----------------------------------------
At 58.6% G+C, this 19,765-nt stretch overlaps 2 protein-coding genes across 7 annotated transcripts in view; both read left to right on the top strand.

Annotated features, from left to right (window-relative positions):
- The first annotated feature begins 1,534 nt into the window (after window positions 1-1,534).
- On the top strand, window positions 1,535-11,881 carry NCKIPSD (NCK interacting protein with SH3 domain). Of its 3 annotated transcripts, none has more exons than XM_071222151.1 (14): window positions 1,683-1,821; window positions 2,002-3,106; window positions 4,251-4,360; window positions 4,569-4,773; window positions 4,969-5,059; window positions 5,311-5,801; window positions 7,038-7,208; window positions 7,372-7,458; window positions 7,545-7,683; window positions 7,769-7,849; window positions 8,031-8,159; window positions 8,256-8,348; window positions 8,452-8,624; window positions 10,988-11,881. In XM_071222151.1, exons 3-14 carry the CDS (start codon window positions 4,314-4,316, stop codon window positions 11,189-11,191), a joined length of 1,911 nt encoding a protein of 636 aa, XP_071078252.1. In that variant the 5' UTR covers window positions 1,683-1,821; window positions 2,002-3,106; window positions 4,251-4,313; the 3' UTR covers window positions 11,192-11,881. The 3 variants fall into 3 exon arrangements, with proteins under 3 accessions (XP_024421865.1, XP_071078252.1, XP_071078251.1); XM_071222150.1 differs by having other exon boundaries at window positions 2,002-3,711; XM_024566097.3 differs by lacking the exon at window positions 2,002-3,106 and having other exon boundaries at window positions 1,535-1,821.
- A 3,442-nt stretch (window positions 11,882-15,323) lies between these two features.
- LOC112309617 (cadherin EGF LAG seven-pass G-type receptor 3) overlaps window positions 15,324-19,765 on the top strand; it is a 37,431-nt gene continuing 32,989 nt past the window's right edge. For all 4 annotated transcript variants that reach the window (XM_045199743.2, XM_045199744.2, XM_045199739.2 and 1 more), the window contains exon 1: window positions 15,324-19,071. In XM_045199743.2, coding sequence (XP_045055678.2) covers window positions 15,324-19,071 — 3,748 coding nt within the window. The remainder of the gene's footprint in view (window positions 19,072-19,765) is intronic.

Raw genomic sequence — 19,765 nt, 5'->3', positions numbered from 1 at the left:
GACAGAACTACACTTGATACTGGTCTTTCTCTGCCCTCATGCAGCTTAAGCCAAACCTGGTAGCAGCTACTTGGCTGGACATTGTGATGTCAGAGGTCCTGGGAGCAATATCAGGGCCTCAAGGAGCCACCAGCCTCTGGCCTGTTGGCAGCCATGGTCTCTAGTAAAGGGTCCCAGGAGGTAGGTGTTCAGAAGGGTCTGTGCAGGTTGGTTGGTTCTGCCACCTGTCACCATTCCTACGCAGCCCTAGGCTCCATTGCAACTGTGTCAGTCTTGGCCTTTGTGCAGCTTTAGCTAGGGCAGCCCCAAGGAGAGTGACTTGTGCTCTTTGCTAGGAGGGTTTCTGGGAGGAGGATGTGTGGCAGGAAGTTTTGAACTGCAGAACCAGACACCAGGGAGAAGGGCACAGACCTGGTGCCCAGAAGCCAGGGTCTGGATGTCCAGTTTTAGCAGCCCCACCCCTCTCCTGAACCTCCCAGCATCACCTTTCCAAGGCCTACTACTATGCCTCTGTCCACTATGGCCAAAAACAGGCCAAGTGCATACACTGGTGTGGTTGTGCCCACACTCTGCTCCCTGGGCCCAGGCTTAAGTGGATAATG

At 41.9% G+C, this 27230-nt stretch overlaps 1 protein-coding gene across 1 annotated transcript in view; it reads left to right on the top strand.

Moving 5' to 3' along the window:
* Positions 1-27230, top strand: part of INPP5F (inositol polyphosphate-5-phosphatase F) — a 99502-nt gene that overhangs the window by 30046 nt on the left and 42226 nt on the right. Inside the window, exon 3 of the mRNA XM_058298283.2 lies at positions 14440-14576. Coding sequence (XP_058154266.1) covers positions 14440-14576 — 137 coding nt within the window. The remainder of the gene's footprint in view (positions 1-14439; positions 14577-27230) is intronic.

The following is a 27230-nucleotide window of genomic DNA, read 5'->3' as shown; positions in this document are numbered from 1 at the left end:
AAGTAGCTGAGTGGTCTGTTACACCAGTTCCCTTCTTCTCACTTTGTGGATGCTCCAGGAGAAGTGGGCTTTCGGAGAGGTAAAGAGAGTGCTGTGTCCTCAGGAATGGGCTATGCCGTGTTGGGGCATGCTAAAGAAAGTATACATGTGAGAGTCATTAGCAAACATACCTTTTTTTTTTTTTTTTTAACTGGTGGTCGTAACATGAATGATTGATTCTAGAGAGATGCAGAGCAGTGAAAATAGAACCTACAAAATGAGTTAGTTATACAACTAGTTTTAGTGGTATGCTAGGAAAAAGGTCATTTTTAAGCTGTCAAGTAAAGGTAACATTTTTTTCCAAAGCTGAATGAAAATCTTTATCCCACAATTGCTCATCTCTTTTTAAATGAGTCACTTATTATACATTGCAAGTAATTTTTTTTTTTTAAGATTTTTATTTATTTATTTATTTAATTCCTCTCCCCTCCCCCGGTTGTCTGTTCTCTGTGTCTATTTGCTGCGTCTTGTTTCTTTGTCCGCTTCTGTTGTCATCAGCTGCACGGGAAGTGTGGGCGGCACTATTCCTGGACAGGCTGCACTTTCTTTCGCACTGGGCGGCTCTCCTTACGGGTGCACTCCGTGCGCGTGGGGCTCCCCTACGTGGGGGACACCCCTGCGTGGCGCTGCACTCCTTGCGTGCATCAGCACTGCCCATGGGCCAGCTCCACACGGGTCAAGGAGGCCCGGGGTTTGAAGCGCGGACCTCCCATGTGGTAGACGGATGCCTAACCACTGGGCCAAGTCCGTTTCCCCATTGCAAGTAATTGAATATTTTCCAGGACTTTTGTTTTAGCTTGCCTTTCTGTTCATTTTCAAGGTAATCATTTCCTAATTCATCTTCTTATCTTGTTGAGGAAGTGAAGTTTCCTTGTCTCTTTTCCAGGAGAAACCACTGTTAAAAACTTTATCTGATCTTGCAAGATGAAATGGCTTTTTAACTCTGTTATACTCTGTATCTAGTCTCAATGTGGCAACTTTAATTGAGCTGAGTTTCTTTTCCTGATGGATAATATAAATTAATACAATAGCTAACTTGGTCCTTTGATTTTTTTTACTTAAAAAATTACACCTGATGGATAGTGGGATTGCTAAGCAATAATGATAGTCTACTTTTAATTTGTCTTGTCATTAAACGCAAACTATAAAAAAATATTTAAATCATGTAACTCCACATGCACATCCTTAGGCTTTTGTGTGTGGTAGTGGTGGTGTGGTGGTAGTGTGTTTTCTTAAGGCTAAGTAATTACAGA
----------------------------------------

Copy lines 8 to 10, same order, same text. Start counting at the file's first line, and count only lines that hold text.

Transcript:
GACAGAACTACACTTGATACTGGTCTTTCTCTGCCCTCATGCAGCTTAAGCCAAACCTGGTAGCAGCTACTTGGCTGGACATTGTGATGTCAGAGGTCCTGGGAGCAATATCAGGGCCTCAAGGAGCCACCAGCCTCTGGCCTGTTGGCAGCCATGGTCTCTAGTAAAGGGTCCCAGGAGGTAGGTGTTCAGAAGGGTCTGTGCAGGTTGGTTGGTTCTGCCACCTGTCACCATTCCTACGCAGCCCTAGGCTCCATTGCAACTGTGTCAGTCTTGGCCTTTGTGCAGCTTTAGCTAGGGCAGCCCCAAGGAGAGTGACTTGTGCTCTTTGCTAGGAGGGTTTCTGGGAGGAGGATGTGTGGCAGGAAGTTTTGAACTGCAGAACCAGACACCAGGGAGAAGGGCACAGACCTGGTGCCCAGAAGCCAGGGTCTGGATGTCCAGTTTTAGCAGCCCCACCCCTCTCCTGAACCTCCCAGCATCACCTTTCCAAGGCCTACTACTATGCCTCTGTCCACTATGGCCAAAAACAGGCCAAGTGCATACACTGGTGTGGTTGTGCCCACACTCTGCTCCCTGGGCCCAGGCTTAAGTGGATAATG

At 41.9% G+C, this 27230-nt stretch overlaps 1 protein-coding gene across 1 annotated transcript in view; it reads left to right on the top strand.

Moving 5' to 3' along the window: